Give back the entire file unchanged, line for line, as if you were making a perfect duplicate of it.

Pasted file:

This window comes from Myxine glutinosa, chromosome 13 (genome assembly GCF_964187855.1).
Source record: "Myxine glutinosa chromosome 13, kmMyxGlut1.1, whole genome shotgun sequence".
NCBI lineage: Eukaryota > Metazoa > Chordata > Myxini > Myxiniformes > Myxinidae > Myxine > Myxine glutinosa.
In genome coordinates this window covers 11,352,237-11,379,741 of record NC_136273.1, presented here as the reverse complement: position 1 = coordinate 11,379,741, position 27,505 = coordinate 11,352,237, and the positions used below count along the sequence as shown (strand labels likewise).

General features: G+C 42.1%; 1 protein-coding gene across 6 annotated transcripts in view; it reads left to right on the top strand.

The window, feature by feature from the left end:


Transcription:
This window comes from Myxine glutinosa, chromosome 13 (genome assembly GCF_964187855.1).
Source record: "Myxine glutinosa chromosome 13, kmMyxGlut1.1, whole genome shotgun sequence".
NCBI lineage: Eukaryota > Metazoa > Chordata > Myxini > Myxiniformes > Myxinidae > Myxine > Myxine glutinosa.
In genome coordinates this window covers 11,352,237-11,379,741 of record NC_136273.1, presented here as the reverse complement: position 1 = coordinate 11,379,741, position 27,505 = coordinate 11,352,237, and the positions used below count along the sequence as shown (strand labels likewise).

General features: G+C 42.1%; 1 protein-coding gene across 6 annotated transcripts in view; it reads left to right on the top strand.

The window, feature by feature from the left end: